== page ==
This is the first time that a member state has publicly proclaimed a set of ‘principles of commitment’ to work with the UN in an area of ​​paramount importance that jeopardizes the UN’s credibility.

Indeed, as announced by the largest contributor to the UN budget and a veto-holding member of the UN.

Substantively, there are many positive aspects of these principles to keep the UN on its toes. But at the same time, if different member states start announcing and insisting on pursuing such ‘principles of engagement’ in different areas and issues in the context of the work of the UN, a chaotic situation will inevitably arise.

The UN has yet to make its stance on the US announcement, which is in fact a manifestation of the latter’s frustration with the UN’s handling of sexual abuse cases over the years rather laxly.

The much-praised policy of zero tolerance and no impunity has not improved the situation to the satisfaction of many UN benefactors.

The zero-tolerance policy is applied by the entities of the UN system as if they were using a crosswalk on a street with no traffic lights.

The non-governmental entity the Code Blue Campaign is the most outspoken and persistent actor regarding the issues and incidents of sexual exploitation and abuse (SEA) in the UN system as a whole.

The campaign, led by Stephen Lewis and Paula Donovan as co-founders, certainly deserves the sincere appreciation and highest praise from the global community for its commendable work.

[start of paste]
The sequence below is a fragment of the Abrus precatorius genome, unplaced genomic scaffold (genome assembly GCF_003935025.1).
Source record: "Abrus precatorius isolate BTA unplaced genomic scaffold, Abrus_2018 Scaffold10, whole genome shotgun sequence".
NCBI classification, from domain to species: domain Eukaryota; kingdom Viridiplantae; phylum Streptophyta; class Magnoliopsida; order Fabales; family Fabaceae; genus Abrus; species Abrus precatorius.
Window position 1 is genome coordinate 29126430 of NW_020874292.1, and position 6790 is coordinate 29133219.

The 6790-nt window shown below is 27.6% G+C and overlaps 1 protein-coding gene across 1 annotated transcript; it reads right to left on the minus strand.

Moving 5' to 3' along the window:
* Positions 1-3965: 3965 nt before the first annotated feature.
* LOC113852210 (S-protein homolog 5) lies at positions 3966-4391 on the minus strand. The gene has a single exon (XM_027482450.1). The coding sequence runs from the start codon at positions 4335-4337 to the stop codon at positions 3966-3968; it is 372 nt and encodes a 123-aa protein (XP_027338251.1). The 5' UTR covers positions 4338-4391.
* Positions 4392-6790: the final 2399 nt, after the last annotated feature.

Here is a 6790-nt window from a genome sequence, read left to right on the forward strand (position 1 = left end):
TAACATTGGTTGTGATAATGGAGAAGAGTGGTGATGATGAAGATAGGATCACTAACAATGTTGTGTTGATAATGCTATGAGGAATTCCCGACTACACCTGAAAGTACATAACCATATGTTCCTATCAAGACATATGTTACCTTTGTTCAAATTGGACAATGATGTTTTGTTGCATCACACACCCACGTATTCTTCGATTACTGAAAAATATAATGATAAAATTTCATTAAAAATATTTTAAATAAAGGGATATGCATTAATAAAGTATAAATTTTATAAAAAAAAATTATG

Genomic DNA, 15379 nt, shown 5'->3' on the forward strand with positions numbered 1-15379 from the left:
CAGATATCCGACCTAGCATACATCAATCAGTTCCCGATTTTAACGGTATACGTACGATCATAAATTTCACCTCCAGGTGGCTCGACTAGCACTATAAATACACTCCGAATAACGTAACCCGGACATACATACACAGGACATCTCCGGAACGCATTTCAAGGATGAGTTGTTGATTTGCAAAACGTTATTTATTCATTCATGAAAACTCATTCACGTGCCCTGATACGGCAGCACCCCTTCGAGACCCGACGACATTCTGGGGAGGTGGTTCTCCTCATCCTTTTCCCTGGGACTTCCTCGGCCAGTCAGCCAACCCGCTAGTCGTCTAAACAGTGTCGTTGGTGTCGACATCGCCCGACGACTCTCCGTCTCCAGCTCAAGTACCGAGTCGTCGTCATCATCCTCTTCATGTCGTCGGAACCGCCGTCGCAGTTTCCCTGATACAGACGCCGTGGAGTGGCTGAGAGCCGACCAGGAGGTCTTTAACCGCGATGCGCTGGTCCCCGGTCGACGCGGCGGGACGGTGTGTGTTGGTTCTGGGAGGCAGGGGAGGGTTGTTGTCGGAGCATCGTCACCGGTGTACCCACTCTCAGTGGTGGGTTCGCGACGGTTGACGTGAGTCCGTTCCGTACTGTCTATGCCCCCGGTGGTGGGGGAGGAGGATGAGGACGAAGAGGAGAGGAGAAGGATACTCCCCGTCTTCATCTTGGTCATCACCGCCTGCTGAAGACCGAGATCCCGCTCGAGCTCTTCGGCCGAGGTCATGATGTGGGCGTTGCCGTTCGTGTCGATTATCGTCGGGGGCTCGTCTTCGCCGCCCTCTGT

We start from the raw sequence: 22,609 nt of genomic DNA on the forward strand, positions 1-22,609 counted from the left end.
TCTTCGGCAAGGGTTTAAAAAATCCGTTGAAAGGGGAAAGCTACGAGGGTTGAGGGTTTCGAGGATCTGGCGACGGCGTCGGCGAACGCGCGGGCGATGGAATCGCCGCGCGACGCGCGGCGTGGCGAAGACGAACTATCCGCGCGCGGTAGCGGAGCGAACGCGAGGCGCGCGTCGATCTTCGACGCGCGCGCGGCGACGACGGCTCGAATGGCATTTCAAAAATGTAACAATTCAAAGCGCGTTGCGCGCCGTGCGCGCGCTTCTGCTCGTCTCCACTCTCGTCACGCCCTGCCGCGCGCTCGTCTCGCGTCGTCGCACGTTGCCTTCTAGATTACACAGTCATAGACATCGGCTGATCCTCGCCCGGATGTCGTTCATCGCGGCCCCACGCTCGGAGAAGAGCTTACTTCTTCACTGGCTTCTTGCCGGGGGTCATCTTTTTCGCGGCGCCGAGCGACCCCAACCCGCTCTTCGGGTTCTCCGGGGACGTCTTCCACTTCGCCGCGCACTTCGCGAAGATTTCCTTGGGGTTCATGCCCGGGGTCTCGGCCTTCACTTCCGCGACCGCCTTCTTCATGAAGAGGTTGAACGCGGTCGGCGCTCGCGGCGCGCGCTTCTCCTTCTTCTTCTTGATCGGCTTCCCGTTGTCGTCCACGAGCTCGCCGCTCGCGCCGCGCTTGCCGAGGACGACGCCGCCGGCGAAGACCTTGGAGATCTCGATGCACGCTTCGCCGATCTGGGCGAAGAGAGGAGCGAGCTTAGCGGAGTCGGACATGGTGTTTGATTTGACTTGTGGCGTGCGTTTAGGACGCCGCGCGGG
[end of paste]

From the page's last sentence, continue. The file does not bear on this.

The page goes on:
It has rightly emphasized that “…unjust UN policies and practices in recent decades have led to a culture of impunity for sexual “misconduct” ranging from violations of UN rules to serious crimes. This is a violation of UN Charter.”

The UN’s labyrinthine rules, regulations, procedures, communication channels ridicule the mockery of due process and timely justice. This has been abused time and again by the perpetrators.

Since most SEA incidents take place at the field level, nationalities and personal comparisons play a huge role in delaying or denying justice.

The UN’s victim-centred approach to handling SEA cases has been manipulated by the perpetrators and their organizational colleagues to divert attention from their seriousness.

Not only the victims should be given the greatest attention, but also the abusers, because upholding justice is also the responsibility of the UN.